Was 2003 an 'event year' for subsidence, or just a typical surge in a weather-dependent business? It's time for action, not speculation, says Nigel Barham

There has been much debate over whether 2003 should be called a subsidence 'event' year, so much so that it's detracting from the more important issues. Forget what it should be called for a moment and examine the facts:

  • In the first half of the year, incoming claims were around 8% lower than in 2002. Hot dry weather then caused a marked upturn in notifications during late summer and autumn. Early October saw the peak, when numbers averaged four times typical 2002 levels nationally, and it had a regional focus that was greatest in the South East
  • Subsidence notifications overall for 2003 were around 70% up on 2002. This increase as a percentage was not as large as the last 'event' in 1995, but the underlying growth of the market since then means that 2003 saw more actual notifications than 1995
  • Because dry weather increases the number of valid claims and instances of significant damage, the uplift in claim costs will exceed the uplift in numbers.
  • Should 2003 be called an 'event' year? Isn't this really just semantics? Weather-related peaks and troughs are in the nature of subsidence. We've just been in a trough and now we are moving to another peak - nothing new here. It's more important to look ahead to this year and beyond. First, to ensure that the claims received are progressed to a satisfactory conclusion and second, in the knowledge that 2003 cannot be viewed in isolation. Past experience demonstrates that if dry conditions should continue, claim levels in 2004 would also be high, possibly higher than 2003. Therefore the true size and extent of the current upturn will not be known for some time.

    Planning aheadWe live in a consumer culture and service matters. Every subsidence provider will say surge plans have been activated, but successful planning goes beyond first visits. Planning must cater for the whole claim and focus on what the policyholder wants most - an early and effective repair. This means open book planning with supplier partners, including specialist repair networks, and real pooling of skills and knowledge. Clear communication with the policyholders is also essential. We would do well to remember that, for a policyholder, any year that includes a subsidence claim is an event year. Companies that commit resources to better communications will see the benefits when the pressure is on. Service must be combined with firm control on spending. What has driven the insurance attitude to subsidence since the last "event" is not so much preparation for the next peak, but the need to reduce costs while matching higher policyholder expectations. The smart service providers can learn from claim peaks. The increased pressure and focus can be used to drive further process improvements, cut out waste and improve efficiency. Service and spending aren't just about controlling costs once claims are notified - we need to reduce invalid notifications that arise from publicity about a 'surge' or 'event'. This means more and better information to policyholders as to what does and does not constitute subsidence - and that is information from both the industry and in the media. Most cases of dry weather subsidence damage are caused by trees that are growing too close to buildings. At some point the cost of prevention will exceed the cost of the claims prevented, but we haven't reached this point yet - more can be done. More pressure should also be applied to plans for new housing so that these problems are not just stored up for the years ahead. The industry's expertise in putting things right can be useful in helping to identify the types of building and the locations that society needs for the future. Summing up, the current upturn in claims is nothing new - we'll always get the peaks and the troughs, but as an industry we should look to exercise more control over the underlying trends as well as the size of the peaks when they come along. Surely the future involves a service that actively manages property portfolios before "events" (or surges or whatever we decide to call them) as well as the increase in claims when they arise.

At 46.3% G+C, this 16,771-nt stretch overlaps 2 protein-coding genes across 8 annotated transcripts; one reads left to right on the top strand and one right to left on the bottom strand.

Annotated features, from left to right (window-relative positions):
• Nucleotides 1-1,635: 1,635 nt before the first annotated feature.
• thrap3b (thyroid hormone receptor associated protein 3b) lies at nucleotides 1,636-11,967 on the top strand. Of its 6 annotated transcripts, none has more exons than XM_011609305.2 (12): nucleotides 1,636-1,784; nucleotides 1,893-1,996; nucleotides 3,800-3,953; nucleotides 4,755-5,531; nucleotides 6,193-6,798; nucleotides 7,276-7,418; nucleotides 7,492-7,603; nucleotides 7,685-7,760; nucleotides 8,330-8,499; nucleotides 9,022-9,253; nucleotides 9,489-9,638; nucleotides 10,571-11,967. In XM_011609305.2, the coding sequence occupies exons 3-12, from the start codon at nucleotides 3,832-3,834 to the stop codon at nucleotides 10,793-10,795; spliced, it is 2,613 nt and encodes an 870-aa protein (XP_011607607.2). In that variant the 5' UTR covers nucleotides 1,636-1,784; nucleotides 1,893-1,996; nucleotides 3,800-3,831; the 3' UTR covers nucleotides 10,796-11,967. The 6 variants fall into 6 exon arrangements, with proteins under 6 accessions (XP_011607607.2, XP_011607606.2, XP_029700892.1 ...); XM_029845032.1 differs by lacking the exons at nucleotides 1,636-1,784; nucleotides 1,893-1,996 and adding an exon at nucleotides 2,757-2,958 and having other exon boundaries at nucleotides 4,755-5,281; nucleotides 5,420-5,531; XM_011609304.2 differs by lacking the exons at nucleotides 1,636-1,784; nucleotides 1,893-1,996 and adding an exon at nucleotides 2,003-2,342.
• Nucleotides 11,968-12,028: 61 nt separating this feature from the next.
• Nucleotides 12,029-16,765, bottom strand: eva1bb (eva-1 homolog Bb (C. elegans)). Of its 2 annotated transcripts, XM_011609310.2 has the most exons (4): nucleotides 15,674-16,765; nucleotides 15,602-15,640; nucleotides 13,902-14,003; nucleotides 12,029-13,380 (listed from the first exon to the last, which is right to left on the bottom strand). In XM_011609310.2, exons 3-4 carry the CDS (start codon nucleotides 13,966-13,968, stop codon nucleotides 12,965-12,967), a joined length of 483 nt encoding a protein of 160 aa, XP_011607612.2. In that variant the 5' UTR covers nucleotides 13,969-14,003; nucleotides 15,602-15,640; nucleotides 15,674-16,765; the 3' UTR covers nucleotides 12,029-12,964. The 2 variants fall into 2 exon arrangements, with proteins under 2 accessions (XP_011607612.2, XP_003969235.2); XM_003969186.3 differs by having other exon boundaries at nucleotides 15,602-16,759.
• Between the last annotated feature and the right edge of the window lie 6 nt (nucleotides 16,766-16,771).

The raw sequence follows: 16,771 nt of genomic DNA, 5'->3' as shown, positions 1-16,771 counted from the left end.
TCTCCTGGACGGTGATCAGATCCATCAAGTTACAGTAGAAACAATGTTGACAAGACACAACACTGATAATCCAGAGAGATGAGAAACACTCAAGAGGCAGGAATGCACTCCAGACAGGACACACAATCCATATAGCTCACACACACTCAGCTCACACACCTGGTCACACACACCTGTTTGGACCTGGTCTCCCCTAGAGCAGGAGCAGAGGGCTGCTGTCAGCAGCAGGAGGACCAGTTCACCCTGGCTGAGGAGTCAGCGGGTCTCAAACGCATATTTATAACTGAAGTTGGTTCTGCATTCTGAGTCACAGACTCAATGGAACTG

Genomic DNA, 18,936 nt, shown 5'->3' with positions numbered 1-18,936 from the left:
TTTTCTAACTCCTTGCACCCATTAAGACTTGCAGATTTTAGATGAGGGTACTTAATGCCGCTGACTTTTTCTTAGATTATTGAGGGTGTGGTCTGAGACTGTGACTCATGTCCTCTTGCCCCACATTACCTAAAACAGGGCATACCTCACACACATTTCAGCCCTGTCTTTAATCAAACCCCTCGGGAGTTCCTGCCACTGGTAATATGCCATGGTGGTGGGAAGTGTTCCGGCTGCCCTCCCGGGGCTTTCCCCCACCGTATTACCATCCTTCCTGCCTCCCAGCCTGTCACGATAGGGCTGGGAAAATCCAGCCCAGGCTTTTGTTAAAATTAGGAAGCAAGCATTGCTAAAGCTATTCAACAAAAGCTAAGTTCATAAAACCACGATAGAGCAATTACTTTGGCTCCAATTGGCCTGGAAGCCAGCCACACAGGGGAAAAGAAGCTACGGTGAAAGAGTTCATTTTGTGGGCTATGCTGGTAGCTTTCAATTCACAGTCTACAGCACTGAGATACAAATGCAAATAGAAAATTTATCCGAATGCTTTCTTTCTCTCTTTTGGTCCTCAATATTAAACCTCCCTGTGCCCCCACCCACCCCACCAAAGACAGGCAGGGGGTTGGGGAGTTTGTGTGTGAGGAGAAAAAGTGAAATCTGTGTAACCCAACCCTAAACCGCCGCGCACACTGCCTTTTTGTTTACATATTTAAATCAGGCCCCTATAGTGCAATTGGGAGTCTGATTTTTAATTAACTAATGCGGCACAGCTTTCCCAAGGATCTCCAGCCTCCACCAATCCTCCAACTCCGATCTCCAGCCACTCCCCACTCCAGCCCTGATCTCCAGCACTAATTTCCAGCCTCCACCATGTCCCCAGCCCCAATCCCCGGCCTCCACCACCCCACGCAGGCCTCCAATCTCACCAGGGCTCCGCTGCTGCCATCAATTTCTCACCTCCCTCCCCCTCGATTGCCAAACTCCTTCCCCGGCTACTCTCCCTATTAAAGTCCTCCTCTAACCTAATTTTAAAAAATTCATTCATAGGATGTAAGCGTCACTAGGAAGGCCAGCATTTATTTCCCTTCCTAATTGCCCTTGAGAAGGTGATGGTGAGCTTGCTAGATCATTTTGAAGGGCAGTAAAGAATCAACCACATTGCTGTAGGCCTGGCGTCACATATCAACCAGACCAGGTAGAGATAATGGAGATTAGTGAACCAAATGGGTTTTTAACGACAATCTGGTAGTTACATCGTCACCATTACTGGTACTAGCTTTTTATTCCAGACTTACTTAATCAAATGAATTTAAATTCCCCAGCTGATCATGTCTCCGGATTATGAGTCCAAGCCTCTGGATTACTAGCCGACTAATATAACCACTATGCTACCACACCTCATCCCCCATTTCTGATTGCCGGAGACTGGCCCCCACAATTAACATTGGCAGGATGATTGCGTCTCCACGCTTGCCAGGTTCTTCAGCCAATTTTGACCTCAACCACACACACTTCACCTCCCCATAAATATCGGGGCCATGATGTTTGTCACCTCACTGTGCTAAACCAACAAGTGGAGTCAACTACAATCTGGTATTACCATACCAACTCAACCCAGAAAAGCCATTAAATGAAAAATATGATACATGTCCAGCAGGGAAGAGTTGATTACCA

• Nigel Barham is part of Cunningham Lindsey's senior management team for project managed subsidence